Today marks the Winter Solstice. At 10:49 PM CST the sun will be directly over the Tropic of Capricorn which is approximately 23.5° south of the equator. That means the sun angle in North Dakota will vary from from 20.5° above the horizon at solar noon today to just 17.5° along the Canadian border. It is this low sun angle (less solar energy) in combination with our frequent snow cover (reflection of the Sun’s energy) and lack of a modifying influence (an ocean) that makes this region a catalyst for extremely cold weather from mid November through February.
Although it is technically the “shortest day of the year”, it is neither the day of the earliest sunset or the latest sunrise. The earliest sunset came several days ago, around December 17, with sunsets having already increased by 2 or 3 minutes. But the sunrise times will continue to get later until the first few days of January. Why is that? We think of each day being 24 hours and granted our clocks are set that way as an overall average, but the time from solar noon to solar noon is rarely 24 hours. The Earth travels in an ellipse around the Sun, not a circle. By coincidence, the Earth is the closest to the Sun this time of year (perihelion) and with the closest approach to the Sun, the earth is also moving at the highest speed of the yearly orbit.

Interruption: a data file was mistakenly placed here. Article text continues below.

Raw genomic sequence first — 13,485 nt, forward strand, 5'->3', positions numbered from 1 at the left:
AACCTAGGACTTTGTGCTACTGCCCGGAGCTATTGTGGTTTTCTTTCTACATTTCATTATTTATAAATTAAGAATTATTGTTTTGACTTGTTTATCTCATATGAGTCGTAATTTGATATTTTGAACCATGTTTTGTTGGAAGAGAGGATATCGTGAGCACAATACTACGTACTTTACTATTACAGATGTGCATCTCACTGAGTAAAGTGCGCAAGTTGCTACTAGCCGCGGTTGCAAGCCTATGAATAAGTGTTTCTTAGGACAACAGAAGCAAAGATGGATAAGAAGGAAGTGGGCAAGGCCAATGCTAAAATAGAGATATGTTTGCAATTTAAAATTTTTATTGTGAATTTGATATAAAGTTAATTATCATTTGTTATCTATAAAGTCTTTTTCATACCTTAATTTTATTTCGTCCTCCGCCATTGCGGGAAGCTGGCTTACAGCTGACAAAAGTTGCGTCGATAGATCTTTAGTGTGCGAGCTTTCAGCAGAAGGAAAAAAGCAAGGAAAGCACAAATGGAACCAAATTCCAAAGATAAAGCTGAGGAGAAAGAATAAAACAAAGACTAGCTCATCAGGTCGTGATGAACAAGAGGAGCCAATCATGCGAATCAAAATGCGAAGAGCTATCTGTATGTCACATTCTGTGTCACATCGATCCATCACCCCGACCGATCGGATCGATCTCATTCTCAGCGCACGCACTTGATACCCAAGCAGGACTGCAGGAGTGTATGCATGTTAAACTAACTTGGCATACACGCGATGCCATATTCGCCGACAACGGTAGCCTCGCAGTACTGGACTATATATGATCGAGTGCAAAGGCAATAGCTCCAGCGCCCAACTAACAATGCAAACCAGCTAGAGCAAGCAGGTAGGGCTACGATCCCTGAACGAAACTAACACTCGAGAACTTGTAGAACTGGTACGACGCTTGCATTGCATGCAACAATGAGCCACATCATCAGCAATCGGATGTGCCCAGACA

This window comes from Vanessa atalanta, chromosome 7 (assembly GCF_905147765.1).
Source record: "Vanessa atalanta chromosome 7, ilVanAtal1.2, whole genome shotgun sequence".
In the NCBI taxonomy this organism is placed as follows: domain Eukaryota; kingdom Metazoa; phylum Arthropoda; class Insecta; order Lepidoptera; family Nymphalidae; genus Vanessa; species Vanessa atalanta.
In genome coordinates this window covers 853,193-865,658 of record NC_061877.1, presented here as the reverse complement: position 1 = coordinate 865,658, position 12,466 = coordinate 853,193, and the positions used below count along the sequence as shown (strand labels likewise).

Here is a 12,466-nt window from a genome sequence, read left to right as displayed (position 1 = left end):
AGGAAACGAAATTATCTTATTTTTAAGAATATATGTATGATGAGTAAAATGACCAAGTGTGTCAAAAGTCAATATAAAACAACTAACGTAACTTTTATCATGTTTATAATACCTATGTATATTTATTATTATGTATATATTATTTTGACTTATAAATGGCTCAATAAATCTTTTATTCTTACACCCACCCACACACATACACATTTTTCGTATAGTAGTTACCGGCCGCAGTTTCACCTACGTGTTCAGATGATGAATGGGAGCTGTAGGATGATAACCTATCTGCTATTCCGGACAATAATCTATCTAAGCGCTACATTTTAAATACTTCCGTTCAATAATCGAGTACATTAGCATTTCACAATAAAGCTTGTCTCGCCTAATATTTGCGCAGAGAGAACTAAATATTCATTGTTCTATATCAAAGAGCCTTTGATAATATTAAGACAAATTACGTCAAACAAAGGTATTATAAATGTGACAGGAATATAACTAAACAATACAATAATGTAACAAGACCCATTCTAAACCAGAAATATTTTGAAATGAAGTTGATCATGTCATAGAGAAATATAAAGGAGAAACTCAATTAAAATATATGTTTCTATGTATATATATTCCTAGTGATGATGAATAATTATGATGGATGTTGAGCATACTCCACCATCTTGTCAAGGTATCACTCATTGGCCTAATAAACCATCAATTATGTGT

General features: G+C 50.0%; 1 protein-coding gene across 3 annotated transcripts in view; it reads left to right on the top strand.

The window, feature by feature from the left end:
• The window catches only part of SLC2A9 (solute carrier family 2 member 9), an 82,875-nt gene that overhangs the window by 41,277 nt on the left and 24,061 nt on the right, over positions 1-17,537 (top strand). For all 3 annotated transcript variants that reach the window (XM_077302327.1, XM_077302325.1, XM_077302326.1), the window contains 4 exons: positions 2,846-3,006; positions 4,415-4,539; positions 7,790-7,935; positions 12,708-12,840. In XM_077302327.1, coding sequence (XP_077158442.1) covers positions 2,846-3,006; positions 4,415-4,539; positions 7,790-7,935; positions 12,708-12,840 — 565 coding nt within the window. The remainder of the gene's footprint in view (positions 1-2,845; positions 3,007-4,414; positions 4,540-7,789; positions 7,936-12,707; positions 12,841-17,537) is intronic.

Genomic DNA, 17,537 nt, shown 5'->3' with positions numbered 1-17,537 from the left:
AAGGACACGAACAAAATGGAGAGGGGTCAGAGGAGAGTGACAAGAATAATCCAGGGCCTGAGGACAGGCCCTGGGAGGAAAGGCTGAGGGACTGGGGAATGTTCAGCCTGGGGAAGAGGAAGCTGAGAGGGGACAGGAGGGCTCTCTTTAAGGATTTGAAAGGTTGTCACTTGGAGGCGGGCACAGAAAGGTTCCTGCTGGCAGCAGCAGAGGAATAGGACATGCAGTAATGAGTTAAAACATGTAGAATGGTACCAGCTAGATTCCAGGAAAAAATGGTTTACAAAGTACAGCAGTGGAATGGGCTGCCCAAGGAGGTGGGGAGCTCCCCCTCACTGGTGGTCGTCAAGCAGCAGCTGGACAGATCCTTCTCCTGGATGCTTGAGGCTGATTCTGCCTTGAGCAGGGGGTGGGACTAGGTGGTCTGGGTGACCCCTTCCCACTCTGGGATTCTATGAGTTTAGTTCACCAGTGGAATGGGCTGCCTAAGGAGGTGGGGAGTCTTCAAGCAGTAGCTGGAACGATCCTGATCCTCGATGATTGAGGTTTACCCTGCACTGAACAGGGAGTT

As a reference, about two weeks before the Winter Solstice the solar noon time (not taking into account the time zones) occurs near 11:52 a.m. local standard time but by the winter solstice, the solar noon occurs much closer to true solar noon, so 7 or 8 minutes later. The result is that this later “solar noon” also means a later clock time for the sunrise and sunset. Meaning, earlier sunsets before the winter solstice and later sunrises for the days and weeks after the winter solstice. By mid January, the sunset times will be a good 20 minutes later than the earliest sunset time, whereas, the sunrise times will have only increased a few minutes.